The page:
A woman was ready to fulfill her dream with a vegan tattoo shop, only to be thwarted and shut down by Orland Park zoning laws
ORLAND PARK, Ill. (WBBM) — An eco-conscious suburban woman spent a lot of green space to start her business – then after taking on just one customer, the village of Orland Park shut it down.
As CBS 2’s Lauren Victory reported this Earth Day, Selena Carrion was about to open a vegan tattoo shop, her very first business — and now she can’t open. It was an American dream for Carrion, a daughter of immigrants.
“I just wanted to be able to do [my father] proud, and you know, proud of my family,” Carrion said as she grew emotional.
Carrion’s tears of frustration came weeks after panting walls, ordering furniture and hiring staff for her vegan tattoo shop – Venus Vegan Inks.
The ink she uses does not contain any animal products and her supplies are environmentally friendly. She thought she had found the perfect spot in Orland Park – around the corner from Vegan Tease, a vegan restaurant.
“I just want to be part of something and just do something — do something about everything that I’ve tried to do,” Carrion said with a snort.
His dreams of opening were deflated when the Village put a “This work is stopped” sign on his door earlier this month. Turns out the area of Orland Park where she rented retail space isn’t just for tattoo shops.
“My rental agent didn’t tell me I wasn’t in the right zoning,” Carrion said.
She’s also confused because her lease specifically states, “Permitted Use: Tattoo and Piercing Vessel [sic].”
The CapRock Real Estate agent involved in the transaction did not explain what happened, but told CBS 2 that Carrion was released from her lease and returned her deposit.
For her, that is not enough.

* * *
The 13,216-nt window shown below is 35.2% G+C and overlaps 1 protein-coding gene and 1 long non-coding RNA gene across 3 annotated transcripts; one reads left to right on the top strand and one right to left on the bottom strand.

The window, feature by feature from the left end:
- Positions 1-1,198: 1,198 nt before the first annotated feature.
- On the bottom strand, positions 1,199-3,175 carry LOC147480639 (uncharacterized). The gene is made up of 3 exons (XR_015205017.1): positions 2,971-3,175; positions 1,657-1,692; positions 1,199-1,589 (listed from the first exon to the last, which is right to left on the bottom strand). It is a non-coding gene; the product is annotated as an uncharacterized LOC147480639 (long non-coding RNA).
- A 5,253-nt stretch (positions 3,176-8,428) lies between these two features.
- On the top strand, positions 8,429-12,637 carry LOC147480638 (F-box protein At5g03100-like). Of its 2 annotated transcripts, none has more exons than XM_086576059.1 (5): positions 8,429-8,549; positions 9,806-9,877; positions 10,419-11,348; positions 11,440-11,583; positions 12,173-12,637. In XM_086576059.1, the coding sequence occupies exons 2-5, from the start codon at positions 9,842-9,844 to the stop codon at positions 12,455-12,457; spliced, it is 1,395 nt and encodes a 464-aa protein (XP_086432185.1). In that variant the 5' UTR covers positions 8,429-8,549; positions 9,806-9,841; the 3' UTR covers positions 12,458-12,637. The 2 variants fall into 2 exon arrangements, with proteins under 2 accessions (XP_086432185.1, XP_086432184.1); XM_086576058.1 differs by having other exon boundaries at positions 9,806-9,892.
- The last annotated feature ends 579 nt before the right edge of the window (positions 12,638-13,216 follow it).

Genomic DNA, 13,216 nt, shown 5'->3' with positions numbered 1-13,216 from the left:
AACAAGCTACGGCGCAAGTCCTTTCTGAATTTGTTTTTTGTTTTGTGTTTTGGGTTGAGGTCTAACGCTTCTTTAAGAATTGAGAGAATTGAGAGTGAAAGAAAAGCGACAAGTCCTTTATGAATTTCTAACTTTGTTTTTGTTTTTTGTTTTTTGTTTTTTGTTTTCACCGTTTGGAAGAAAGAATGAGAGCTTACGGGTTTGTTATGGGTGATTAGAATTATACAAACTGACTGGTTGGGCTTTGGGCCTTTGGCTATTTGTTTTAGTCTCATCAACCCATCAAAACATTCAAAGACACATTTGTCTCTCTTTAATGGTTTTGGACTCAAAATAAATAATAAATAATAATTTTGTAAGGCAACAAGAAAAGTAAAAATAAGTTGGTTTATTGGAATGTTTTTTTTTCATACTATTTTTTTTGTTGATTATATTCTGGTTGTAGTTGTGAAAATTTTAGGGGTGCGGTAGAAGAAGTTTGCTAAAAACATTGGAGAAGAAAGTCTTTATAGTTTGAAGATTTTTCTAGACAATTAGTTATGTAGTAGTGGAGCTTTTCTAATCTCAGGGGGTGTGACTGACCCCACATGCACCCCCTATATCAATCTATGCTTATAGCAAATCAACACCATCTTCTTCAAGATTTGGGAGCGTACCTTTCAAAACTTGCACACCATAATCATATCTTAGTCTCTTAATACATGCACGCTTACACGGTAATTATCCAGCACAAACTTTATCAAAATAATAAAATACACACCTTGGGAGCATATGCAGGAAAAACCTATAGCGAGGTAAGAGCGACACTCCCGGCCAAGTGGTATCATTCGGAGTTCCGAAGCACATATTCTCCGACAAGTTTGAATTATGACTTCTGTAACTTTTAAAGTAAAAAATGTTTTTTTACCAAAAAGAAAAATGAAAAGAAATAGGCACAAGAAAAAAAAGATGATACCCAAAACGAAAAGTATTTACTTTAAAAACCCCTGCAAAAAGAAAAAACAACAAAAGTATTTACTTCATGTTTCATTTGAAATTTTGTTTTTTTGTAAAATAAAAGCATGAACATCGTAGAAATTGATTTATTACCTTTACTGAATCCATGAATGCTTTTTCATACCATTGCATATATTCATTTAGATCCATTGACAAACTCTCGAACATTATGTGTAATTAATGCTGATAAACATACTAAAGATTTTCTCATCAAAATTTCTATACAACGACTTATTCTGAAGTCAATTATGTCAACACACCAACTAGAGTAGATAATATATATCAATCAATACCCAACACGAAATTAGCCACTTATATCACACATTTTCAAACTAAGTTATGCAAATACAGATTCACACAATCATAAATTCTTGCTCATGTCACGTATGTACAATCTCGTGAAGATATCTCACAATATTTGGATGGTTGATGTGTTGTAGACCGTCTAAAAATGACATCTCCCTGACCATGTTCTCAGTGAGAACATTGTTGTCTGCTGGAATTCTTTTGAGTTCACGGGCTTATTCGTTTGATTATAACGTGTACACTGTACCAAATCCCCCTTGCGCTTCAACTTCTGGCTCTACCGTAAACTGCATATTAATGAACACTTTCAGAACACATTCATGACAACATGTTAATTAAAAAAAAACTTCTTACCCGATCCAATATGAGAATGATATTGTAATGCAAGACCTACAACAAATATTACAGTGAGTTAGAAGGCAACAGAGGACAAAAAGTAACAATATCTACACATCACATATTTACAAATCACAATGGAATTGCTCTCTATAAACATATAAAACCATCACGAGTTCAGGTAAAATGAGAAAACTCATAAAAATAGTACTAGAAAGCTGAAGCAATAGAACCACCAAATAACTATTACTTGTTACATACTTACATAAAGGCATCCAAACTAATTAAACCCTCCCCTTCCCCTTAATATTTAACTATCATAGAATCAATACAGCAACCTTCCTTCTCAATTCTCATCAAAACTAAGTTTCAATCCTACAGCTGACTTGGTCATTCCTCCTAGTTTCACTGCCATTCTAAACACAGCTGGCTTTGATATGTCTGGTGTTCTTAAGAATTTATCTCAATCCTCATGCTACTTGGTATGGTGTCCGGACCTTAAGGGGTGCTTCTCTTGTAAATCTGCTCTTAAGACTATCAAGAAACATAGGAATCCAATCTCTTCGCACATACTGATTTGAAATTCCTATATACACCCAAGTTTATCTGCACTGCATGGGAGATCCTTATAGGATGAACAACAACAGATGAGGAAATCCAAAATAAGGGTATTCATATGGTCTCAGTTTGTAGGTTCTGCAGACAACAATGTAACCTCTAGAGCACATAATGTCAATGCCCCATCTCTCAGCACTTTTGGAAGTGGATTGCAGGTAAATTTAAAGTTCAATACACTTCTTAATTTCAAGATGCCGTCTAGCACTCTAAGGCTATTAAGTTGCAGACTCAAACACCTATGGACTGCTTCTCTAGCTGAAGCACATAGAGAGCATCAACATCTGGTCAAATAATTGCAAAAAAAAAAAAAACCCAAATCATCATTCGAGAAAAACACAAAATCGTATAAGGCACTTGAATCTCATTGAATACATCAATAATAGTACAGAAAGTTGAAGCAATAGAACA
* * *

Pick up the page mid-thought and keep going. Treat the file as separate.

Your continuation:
“All I want is compensation for all the work and stress I’ve been through,” Carrion said.
Who is responsible for knowing and respecting the zoning laws of the village? Is it the owner or the tenant? We asked several legal experts the question – and the answer might surprise you.
“In a commercial lease, it almost always falls to the tenant,” said Michael Zink of Starr, Bejgiert, Zink & Rowells.
The real estate attorney reviewed Carrion’s 35-page lease for CBS 2 and pointed to a small paragraph about tenant liability.
“No matter what kind of business they open, they’ll have to research what the local laws are, whether it’s zoning, municipal or whatever,” Zink said, referring to a tenant.
“I’m not giving up,” Carrion said.
She is determined that her vegan ink drawings will find a home somewhere.
CBS 2 questioned why the rental agent allowed the tattoo artist to sign a lease in the first place if she wasn’t zoned to be at that rental location. He said she should have applied for a special-use zoning permit – but Orland Park officials confirm that wouldn’t have mattered because tattoo shops weren’t allowed in that area of ‘Orland Park for almost 30 years.
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